Supplements May Help
Your daily diet and eating habits may not be giving you the nutrition you need to support a healthy body and keep inflammation at bay. Adding important anti-inflammatory nutrients through supplementation can be significant in reducing your back pain. Here are some of the more important ones.
- Vitamin D
Vitamin D deficiency is very common. It is estimated that about 1 billion people worldwide have low levels of this vitamin. (4)
Vitamin D, the “sunshine vitamin,” helps maintain bone health by supporting calcium absorption. Vitamin D plays a significant role in calcium homeostasis and metabolism. It is only present naturally in a few foods including fish liver oils, egg yolk, liver, fatty fish like salmon, tuna, sardines, and mushrooms especially cremini and portabella.
People who are low on vitamin D also tend to have more inflammation than others. Vitamin D deficiency has been linked to chronic low back pain. One study looked at 68 patients with chronic low back pain who were deficient in Vitamin D and found that treating them with Vitamin D supplements resulted in a significant reduction in low back pain and improvement in function. You can increase your Vitamin D levels by exposing your skin to sunlight for several minutes every day. (5)
Osteopenia and osteoporosis are diseases that can weaken the vertebrae in your spine. If you are not getting enough from eating leafy green vegetables and dairy products like yogurt, milk, and cheese, then calcium supplements may help. Please note however that high doses of calcium supplements can increase your risk for heart problems, atherosclerosis, and bone fractures which can contribute to back pain.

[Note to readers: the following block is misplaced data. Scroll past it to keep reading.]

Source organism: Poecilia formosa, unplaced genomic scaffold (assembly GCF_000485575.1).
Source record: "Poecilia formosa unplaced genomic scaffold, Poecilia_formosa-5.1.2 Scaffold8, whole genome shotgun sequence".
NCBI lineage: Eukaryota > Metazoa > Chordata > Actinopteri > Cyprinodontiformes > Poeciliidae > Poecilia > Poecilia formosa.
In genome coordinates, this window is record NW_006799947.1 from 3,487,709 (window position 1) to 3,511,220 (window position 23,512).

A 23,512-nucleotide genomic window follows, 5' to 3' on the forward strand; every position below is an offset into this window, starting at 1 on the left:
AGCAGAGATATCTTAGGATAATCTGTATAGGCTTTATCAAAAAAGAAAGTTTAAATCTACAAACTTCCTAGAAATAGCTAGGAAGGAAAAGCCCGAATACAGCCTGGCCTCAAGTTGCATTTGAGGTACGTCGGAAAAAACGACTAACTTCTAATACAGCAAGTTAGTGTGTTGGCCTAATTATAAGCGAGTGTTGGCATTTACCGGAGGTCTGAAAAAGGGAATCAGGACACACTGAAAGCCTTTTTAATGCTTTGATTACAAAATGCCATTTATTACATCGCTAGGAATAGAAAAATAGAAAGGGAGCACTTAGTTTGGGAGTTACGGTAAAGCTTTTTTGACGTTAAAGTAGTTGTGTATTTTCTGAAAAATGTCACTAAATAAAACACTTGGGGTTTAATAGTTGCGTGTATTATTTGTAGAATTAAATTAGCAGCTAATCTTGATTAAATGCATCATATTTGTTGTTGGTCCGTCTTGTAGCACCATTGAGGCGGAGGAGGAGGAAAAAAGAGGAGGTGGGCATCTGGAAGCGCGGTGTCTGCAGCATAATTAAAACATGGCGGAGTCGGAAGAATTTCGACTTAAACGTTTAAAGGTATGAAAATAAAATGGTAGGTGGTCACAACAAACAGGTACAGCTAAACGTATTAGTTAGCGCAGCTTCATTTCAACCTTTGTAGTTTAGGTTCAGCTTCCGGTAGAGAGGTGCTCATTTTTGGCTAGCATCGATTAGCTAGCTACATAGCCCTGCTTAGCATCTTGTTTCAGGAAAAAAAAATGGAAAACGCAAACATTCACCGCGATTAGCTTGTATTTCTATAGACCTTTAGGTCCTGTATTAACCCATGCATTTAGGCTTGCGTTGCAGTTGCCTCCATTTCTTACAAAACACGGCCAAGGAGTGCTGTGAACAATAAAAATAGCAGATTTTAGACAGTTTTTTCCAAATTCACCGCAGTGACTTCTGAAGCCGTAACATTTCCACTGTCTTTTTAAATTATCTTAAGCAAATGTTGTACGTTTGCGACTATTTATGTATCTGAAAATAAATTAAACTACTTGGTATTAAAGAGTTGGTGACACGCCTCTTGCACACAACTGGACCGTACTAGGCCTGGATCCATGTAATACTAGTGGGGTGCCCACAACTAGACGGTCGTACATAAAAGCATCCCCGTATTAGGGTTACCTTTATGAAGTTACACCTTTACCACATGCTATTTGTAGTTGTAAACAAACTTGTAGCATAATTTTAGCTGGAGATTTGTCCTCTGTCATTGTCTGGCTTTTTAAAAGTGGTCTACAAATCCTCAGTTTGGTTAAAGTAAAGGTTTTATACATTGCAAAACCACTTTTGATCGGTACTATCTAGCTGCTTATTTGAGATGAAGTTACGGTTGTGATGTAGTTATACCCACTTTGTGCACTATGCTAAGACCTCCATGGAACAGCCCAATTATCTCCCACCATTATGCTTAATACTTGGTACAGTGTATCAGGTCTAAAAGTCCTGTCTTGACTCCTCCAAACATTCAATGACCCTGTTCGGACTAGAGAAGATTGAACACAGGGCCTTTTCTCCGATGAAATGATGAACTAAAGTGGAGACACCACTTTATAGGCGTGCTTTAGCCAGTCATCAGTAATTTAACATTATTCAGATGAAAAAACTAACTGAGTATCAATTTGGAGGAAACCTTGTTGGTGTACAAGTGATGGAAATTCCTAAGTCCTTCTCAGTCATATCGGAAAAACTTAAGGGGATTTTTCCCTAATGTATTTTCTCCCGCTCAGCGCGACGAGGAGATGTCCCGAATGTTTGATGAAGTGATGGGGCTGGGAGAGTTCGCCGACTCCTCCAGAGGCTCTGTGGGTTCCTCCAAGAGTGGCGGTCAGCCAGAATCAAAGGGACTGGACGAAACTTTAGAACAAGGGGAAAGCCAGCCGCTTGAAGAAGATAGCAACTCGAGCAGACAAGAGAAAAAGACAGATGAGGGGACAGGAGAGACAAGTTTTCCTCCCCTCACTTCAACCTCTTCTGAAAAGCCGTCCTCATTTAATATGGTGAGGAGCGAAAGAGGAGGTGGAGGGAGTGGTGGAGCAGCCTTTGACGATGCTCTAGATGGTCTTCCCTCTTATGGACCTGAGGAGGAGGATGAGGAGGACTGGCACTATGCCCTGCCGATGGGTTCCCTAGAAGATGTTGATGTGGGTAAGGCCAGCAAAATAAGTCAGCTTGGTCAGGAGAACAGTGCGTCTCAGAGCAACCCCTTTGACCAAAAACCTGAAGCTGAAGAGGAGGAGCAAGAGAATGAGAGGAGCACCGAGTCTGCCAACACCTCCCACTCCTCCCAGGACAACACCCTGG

- Fish oils
The body cannot produce omega-3 fatty acids on its own. If you are not eating 1-2 meals a week of oily fish then consider taking a daily supplement. (6)
Known as one of the main ingredients in curry, turmeric contains a powerful compound called curcumin that has been shown to help reduce harmful inflammation. Most studies recommend combining curcumin with black pepper as it can enhance curcumin absorption by over 2,000 percent thus making it more available to the body.
Found in red fruits like cranberries and the skin of red grapes, this supplement is a strong anti-inflammatory. Of course, drinking red wine is more enjoyable but if you don’t drink, or don’t like red wine, try resveratrol in capsule form.
Eating for back pain can be a satisfying approach with good results. However, trying to determine if you are getting enough of the vitamins, minerals, oils, and other anti-inflammatory substances in your diet can be a challenge. Deciding to include supplements in your daily routine can be very helpful. To evaluate your level of inflammation and the dosage of any supplements, you should always check with your doctor, nutritionist, or healthcare provider.
- Rubin D.l. Epidemiology and Risk Factors for Spine Pain. Neurol Clin. 2007; May;25(2):353-71.
- Morris, Patrick, et al. “A systematic review of the role of inflammatory biomarkers in acute, subacute and chronic non-specific low back pain.” BMC musculoskeletal disorders 21.1 (2020): 1-12.
- Ghai, Babita, et al. “Vitamin D supplementation in patients with chronic low back pain: an open label, single arm clinical trial.” Pain Physician 20.1 (2017): E99-E105.